Dental x-rays, or radiographs, are used first of all to establish a diagnosis, and then kept in your file as a reference. Dentists may use either traditional film or digital x-rays.
You must always wear a protective lead apron when dental x-rays are taken. Note that dental x-rays expose you to only very small amounts of radiation.
How often you need dental x-rays depends on your oral health and the treatments you are receiving.
Here are a few situations where X-rays may need to be taken:
- During a recall exam, if the dentist detects anything unusual or if you have symptoms.
- When the patient’s medical history requires it.
- In children who have a higher risk for cavities.
- To check the success of certain treatments, such as crowns, bridges, root canals and orthodontic work.
If you don’t know why your dentist wants to take x-rays, feel free to ask.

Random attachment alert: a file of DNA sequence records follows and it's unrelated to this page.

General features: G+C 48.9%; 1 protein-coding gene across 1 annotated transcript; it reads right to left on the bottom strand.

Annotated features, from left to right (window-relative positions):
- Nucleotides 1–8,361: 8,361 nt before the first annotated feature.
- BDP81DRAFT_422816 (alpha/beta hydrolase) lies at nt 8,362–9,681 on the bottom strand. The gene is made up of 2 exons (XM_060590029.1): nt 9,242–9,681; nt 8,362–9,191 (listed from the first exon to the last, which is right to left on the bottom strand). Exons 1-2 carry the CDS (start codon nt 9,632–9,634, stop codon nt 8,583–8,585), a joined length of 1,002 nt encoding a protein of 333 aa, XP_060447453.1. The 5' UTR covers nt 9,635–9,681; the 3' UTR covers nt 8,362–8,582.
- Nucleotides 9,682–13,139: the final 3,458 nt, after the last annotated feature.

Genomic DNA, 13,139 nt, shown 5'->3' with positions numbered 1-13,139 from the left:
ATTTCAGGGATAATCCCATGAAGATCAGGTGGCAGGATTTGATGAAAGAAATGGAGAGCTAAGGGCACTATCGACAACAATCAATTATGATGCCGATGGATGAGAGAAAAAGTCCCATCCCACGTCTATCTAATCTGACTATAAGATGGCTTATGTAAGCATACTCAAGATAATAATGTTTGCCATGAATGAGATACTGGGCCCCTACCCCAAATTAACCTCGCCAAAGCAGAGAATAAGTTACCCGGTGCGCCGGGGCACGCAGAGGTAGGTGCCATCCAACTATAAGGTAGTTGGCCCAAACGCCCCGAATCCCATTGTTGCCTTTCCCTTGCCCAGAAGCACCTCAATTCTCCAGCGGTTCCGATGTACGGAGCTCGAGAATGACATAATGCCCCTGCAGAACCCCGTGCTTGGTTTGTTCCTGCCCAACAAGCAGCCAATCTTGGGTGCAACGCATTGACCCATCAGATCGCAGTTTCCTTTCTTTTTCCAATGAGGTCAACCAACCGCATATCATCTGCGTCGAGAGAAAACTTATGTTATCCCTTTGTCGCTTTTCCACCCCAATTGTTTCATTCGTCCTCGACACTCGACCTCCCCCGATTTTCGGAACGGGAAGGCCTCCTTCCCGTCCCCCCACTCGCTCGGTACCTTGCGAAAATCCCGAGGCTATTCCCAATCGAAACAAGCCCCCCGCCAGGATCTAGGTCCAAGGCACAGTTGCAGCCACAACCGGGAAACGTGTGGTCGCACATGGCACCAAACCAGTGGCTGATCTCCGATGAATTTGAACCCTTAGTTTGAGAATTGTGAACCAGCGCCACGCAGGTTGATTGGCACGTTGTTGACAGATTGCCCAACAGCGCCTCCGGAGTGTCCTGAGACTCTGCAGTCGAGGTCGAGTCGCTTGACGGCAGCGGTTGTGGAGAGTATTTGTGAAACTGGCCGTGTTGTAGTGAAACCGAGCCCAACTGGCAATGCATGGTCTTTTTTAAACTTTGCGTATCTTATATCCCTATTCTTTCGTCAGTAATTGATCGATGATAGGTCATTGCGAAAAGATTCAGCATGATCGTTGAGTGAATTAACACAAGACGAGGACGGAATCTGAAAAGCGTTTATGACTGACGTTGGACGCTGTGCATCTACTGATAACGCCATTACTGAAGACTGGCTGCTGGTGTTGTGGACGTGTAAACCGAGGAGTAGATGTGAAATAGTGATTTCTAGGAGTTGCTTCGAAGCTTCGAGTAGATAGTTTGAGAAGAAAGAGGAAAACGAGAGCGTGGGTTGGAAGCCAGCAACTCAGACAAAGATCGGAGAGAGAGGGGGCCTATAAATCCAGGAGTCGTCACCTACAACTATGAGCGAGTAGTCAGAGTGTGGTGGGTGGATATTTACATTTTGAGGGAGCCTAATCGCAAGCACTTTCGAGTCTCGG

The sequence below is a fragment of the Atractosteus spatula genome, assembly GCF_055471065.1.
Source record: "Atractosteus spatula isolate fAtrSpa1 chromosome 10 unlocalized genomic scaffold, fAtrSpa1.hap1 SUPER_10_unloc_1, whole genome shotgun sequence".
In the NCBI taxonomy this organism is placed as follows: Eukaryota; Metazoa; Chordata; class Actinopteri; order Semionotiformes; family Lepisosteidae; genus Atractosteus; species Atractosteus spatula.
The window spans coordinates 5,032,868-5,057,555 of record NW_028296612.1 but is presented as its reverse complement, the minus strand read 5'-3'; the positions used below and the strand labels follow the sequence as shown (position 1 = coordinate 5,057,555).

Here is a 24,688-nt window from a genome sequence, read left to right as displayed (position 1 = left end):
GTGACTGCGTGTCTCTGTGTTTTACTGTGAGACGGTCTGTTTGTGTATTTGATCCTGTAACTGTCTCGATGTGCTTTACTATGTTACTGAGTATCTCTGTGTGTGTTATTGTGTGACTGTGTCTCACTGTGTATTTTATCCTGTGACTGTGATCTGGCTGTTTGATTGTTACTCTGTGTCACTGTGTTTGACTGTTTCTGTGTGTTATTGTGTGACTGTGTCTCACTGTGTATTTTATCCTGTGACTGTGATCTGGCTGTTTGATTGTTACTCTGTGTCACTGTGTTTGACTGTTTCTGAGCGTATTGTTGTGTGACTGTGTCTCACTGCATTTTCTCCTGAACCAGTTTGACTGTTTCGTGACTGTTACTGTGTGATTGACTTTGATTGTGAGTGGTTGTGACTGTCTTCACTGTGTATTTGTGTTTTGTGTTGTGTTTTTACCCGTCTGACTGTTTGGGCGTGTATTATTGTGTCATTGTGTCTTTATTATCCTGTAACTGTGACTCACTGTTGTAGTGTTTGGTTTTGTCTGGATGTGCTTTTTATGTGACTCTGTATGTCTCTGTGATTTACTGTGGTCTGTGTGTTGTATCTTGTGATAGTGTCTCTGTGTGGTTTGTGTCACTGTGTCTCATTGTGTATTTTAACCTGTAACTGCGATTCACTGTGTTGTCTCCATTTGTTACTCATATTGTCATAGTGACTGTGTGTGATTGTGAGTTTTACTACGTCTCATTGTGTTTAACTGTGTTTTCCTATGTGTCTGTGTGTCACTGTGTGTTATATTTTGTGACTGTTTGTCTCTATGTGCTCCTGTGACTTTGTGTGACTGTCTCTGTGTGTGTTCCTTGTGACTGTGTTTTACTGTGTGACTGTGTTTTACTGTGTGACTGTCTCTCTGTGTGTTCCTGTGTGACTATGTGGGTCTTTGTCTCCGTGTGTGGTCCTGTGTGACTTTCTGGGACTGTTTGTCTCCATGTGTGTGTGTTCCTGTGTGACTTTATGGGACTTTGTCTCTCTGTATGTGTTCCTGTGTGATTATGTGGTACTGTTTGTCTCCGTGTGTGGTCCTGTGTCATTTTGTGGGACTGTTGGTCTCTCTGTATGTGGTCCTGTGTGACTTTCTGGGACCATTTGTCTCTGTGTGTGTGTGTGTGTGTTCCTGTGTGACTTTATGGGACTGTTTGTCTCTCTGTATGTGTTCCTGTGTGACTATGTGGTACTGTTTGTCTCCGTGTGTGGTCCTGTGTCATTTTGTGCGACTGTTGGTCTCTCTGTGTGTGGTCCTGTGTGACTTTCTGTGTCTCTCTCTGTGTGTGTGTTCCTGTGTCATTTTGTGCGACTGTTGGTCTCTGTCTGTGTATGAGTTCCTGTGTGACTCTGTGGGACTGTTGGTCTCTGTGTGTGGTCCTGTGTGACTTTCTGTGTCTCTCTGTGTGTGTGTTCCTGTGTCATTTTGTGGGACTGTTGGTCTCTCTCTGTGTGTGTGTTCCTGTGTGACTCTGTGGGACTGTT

- A periapical x-ray shows a group of upper or lower teeth so as to better examine the root, crown and supporting bone structure of the teeth.
- An interproximal (bitewing) x-ray shows the crowns of the upper and lower teeth; it allows the dentist to detect cavities between the posterior teeth (at the back of your mouth) and evaluate the level of the supporting bone structure.
- A panoramic x-ray (Panorex) shows all the teeth and adjacent structures.
- A cephalogram is an x-ray of the skull and jaws, useful in orthodontics to evaluate bone growth and tooth development.
Can you refuse to have x-rays taken?
It is up to the patient to accept or refuse dental x-rays. However, if your dentist feels that they are essential, he or she may refuse to treat you or to carry out a specific treatment.
Are you pregnant, or you think you might be?
Talk to the dentist or hygienist before they take x-rays. If you change dentists, remember to ask for a copy of the x-rays in your file. That way you may not need to have new ones taken.